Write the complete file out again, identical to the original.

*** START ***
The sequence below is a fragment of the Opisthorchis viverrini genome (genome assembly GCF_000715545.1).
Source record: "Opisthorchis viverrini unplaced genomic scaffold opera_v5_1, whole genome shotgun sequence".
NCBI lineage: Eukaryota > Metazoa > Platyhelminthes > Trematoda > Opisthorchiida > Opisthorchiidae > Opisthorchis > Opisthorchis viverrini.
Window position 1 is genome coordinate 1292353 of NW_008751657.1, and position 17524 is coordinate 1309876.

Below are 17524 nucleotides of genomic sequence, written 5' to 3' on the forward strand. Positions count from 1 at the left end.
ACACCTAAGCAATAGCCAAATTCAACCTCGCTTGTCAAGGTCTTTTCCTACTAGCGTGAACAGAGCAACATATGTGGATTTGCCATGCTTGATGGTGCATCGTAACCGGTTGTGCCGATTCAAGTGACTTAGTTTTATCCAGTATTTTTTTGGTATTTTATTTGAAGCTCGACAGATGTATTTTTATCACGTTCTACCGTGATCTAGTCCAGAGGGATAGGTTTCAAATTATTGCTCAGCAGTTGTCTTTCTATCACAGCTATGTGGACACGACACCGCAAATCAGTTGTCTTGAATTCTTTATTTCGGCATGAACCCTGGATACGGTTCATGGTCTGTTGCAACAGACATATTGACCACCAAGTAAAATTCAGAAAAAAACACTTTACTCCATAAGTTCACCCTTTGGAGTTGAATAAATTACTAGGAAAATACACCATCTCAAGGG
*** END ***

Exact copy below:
The sequence below is a fragment of the Opisthorchis viverrini genome (genome assembly GCF_000715545.1).
Source record: "Opisthorchis viverrini unplaced genomic scaffold opera_v5_1, whole genome shotgun sequence".
NCBI lineage: Eukaryota > Metazoa > Platyhelminthes > Trematoda > Opisthorchiida > Opisthorchiidae > Opisthorchis > Opisthorchis viverrini.
Window position 1 is genome coordinate 1292353 of NW_008751657.1, and position 17524 is coordinate 1309876.

Below are 17524 nucleotides of genomic sequence, written 5' to 3' on the forward strand. Positions count from 1 at the left end.
ACACCTAAGCAATAGCCAAATTCAACCTCGCTTGTCAAGGTCTTTTCCTACTAGCGTGAACAGAGCAACATATGTGGATTTGCCATGCTTGATGGTGCATCGTAACCGGTTGTGCCGATTCAAGTGACTTAGTTTTATCCAGTATTTTTTTGGTATTTTATTTGAAGCTCGACAGATGTATTTTTATCACGTTCTACCGTGATCTAGTCCAGAGGGATAGGTTTCAAATTATTGCTCAGCAGTTGTCTTTCTATCACAGCTATGTGGACACGACACCGCAAATCAGTTGTCTTGAATTCTTTATTTCGGCATGAACCCTGGATACGGTTCATGGTCTGTTGCAACAGACATATTGACCACCAAGTAAAATTCAGAAAAAAACACTTTACTCCATAAGTTCACCCTTTGGAGTTGAATAAATTACTAGGAAAATACACCATCTCAAGGG